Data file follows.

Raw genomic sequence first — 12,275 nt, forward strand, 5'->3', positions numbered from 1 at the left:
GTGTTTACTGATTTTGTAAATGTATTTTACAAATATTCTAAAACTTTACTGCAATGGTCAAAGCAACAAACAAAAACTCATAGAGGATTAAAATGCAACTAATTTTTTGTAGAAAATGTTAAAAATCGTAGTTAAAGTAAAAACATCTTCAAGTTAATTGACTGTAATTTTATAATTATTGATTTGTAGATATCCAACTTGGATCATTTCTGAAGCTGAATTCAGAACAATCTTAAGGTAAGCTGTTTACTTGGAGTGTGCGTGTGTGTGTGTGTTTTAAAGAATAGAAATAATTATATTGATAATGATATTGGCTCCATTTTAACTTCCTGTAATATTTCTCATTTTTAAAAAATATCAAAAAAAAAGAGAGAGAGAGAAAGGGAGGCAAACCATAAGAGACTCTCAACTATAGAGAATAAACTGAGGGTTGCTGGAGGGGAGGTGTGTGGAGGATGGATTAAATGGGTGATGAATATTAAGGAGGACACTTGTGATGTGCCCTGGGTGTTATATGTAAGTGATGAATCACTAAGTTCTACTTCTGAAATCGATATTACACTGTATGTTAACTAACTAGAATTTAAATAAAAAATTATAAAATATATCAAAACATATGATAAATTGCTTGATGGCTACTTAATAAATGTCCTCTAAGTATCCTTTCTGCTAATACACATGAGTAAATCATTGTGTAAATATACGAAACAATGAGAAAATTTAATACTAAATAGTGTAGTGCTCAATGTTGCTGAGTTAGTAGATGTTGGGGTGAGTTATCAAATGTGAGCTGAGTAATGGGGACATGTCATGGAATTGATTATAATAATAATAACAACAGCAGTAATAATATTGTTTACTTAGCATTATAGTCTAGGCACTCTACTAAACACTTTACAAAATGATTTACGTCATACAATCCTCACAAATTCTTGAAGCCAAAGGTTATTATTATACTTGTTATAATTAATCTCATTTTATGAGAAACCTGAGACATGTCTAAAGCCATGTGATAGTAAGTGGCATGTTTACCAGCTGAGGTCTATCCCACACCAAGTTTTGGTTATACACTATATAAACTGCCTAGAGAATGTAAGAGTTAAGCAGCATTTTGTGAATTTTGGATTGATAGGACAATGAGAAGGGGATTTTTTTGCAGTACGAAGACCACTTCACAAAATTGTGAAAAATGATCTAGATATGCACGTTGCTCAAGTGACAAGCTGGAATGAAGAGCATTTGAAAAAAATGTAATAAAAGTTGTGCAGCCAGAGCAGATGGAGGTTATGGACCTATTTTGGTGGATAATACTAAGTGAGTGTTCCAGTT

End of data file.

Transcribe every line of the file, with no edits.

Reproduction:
Raw genomic sequence first — 12,275 nt, forward strand, 5'->3', positions numbered from 1 at the left:
GTGTTTACTGATTTTGTAAATGTATTTTACAAATATTCTAAAACTTTACTGCAATGGTCAAAGCAACAAACAAAAACTCATAGAGGATTAAAATGCAACTAATTTTTTGTAGAAAATGTTAAAAATCGTAGTTAAAGTAAAAACATCTTCAAGTTAATTGACTGTAATTTTATAATTATTGATTTGTAGATATCCAACTTGGATCATTTCTGAAGCTGAATTCAGAACAATCTTAAGGTAAGCTGTTTACTTGGAGTGTGCGTGTGTGTGTGTGTTTTAAAGAATAGAAATAATTATATTGATAATGATATTGGCTCCATTTTAACTTCCTGTAATATTTCTCATTTTTAAAAAATATCAAAAAAAAAGAGAGAGAGAGAAAGGGAGGCAAACCATAAGAGACTCTCAACTATAGAGAATAAACTGAGGGTTGCTGGAGGGGAGGTGTGTGGAGGATGGATTAAATGGGTGATGAATATTAAGGAGGACACTTGTGATGTGCCCTGGGTGTTATATGTAAGTGATGAATCACTAAGTTCTACTTCTGAAATCGATATTACACTGTATGTTAACTAACTAGAATTTAAATAAAAAATTATAAAATATATCAAAACATATGATAAATTGCTTGATGGCTACTTAATAAATGTCCTCTAAGTATCCTTTCTGCTAATACACATGAGTAAATCATTGTGTAAATATACGAAACAATGAGAAAATTTAATACTAAATAGTGTAGTGCTCAATGTTGCTGAGTTAGTAGATGTTGGGGTGAGTTATCAAATGTGAGCTGAGTAATGGGGACATGTCATGGAATTGATTATAATAATAATAACAACAGCAGTAATAATATTGTTTACTTAGCATTATAGTCTAGGCACTCTACTAAACACTTTACAAAATGATTTACGTCATACAATCCTCACAAATTCTTGAAGCCAAAGGTTATTATTATACTTGTTATAATTAATCTCATTTTATGAGAAACCTGAGACATGTCTAAAGCCATGTGATAGTAAGTGGCATGTTTACCAGCTGAGGTCTATCCCACACCAAGTTTTGGTTATACACTATATAAACTGCCTAGAGAATGTAAGAGTTAAGCAGCATTTTGTGAATTTTGGATTGATAGGACAATGAGAAGGGGATTTTTTTGCAGTACGAAGACCACTTCACAAAATTGTGAAAAATGATCTAGATATGCACGTTGCTCAAGTGACAAGCTGGAATGAAGAGCATTTGAAAAAAATGTAATAAAAGTTGTGCAGCCAGAGCAGATGGAGGTTATGGACCTATTTTGGTGGATAATACTAAGTGAGTGTTCCAGTT